Search as we know it has to change. No doubt about it. Devices such as SixthSense have to appear in faster pace to eliminate the gap between human and computers. In future, we should not go to our computers or even to our PDA’s to search. Through sensors, and wearable devices we should be able to almost automatically perform searches and find meaningful information.
In the future we should be able to look at a for sale property and with a gesture, such as making a rectangle with our hands, information like price, offers will be recited to us.
In fact, I can almost see the device SixthSense combined with directed sound from Woody Norris can perhaps one day give us exactly that. However, until then we have to deal with search engines like Google and Microsoft Live.
Unfortunately they both have one problem. They only look at the keywords, but have no clue about meaning of the words. So for them to become useful, they have to understand the meaning of the words. As discussed previously this would be a semantic search. Good news is that recently there has been some interesting progress in this front from both Google and Microsoft. They both have announced a form of semantic search.
Google Semantic Search
From time to time we have seen improvements in Google where it recognizes sentences like “what time is it”, “34C to F”. However, it haven’t been able to truly understand the semantics of different words, but that seems to change. Recently Google announced that they are “deploying a new technology that can better understand associations and concepts related to your search,” Source
Therefore, now when you search for terms such as “Newton laws”, Google shows related words like “newtons first law”, “newton law inertia”:
This is very important because Google didn’t just look for the exact word “Newton laws ” everywhere, but in fact, it understood that newton law of inertia is actually semantically related to newton laws. Hence it displayed it in the related links section.
Of course, this is not perfect as, personally, I don’t much care about these related links. I would rather click on the first link returned and dig through the articles. But consider this a start. If search engines understand meanings of the words, the future will be very different.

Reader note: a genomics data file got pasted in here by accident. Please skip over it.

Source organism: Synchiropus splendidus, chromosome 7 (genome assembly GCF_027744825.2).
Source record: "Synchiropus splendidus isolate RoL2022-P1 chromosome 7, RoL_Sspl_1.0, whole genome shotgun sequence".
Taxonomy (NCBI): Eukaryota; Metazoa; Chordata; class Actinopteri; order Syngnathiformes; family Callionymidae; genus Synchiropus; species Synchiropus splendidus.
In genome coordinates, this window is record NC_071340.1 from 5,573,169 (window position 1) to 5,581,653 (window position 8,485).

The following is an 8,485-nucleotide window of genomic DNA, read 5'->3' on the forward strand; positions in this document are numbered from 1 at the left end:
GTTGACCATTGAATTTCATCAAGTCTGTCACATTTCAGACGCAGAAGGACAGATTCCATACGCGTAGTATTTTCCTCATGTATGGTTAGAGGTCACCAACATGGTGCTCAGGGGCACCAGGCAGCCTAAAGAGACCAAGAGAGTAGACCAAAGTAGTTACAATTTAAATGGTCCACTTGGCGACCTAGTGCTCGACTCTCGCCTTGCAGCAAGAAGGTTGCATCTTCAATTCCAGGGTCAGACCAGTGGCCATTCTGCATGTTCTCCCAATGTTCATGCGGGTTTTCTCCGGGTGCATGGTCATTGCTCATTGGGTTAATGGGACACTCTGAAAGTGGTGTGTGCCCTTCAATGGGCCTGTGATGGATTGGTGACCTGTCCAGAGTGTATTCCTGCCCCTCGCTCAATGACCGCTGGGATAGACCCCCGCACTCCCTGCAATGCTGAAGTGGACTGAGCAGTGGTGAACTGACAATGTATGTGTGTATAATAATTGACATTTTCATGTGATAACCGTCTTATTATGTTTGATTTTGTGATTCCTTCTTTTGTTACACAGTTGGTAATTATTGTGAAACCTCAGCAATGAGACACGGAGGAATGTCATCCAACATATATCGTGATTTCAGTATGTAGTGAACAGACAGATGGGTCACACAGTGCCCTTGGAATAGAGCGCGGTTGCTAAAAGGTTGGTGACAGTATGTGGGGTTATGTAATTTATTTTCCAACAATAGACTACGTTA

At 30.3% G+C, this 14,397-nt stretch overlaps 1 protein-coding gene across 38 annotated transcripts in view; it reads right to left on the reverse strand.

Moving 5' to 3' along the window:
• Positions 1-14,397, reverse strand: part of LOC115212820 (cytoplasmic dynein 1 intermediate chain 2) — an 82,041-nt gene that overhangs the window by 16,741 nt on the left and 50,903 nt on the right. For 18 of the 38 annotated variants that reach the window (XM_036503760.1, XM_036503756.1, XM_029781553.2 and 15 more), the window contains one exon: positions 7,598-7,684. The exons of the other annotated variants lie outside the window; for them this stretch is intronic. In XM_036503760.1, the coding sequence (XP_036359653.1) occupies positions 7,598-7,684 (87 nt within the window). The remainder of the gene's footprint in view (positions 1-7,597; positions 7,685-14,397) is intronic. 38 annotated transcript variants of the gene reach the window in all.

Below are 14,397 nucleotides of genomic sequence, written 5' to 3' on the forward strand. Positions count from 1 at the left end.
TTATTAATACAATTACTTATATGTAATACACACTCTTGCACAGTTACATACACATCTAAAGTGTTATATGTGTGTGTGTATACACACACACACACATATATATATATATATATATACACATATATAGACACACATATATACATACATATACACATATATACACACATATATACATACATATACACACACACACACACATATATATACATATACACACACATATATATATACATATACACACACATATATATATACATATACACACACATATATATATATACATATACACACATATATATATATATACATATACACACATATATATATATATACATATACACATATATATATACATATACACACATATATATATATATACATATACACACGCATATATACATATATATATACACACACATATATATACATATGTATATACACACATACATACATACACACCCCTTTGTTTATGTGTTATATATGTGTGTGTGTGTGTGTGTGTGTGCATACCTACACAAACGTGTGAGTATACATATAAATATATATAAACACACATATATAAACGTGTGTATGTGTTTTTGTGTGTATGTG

Where did this Technology come from?
This new Google technology is as a result of Google’s acquisition of Orion which happened in 2006. This technology worked as following:
“OrionTM finds pages where the content is about a topic strongly related to the key word. It then returns a section of the page, and lists other topics related to the key word so the user can pick the most relevant.”Source
It looks Google is finally making use of Orion.
Kumo – Microsoft Semantic Search
In addition to Google, Microsoft has been building a semantic search engine too. It is called Kumo. It is not publicly available yet, but recently there was a memo circulated inside Microsoft that invited Microsoft employees to test it- they have re-routed all live.com traffic to go through Kumo.
Here is a bit of the memo:
The Search team needs you. We’ve been working hard to improve our search service and want to share the progress we are making with you. We are launching a new test program called kumo.com for employees to try and provide feedback. Kumo.com exists only inside the corporate network, and in order to get enough feedback we will be redirecting internal live.com traffic over to the test site in the coming days. Kumo is the codename we have chosen for the internal test.
In spite of the progress made by search engines, 40% of queries go unanswered; half of queries are about searchers returning to previous tasks; and 46% of search sessions are longer than 20 minutes. These and many other learnings suggest that customers often don’t find what they need from search today.
We believe we can provide a better and more useful search experience that helps you not just search but accomplish tasks. During the test, features will vary by country, but you’ll see results organized in a way that saves you more time. An explorer pane on the left side of results pages will give you access to tools that help you with your tasks. Other features like single session history and hover preview help accomplish more in search sessions.
Interestingly enough Kumo has a similar concept as Google. When you search for let say “Bose Lifestyle 48”, it provides related links on the left rail such as “images”, “review”, “manual”. This seems to be a lot more useful then related links Google provides at the bottom of the page. However, since it is not publicly available I can’t say how it would behave when I type in “Newton laws”.
We know that neither Google nor Microsoft will get this 100%, but the important thing is that work is done towards true semantic search.
As we perfect search engines we need to also keep our focus on the way we perform search. As I mentioned earlier the future cannot be that we type in our search terms into a text box. We need introduce new devices that simplify human computer interaction and make meaningful information available literally at your finger tips. Good news is devices like SixthSense are coming up, so keep your hopes alive.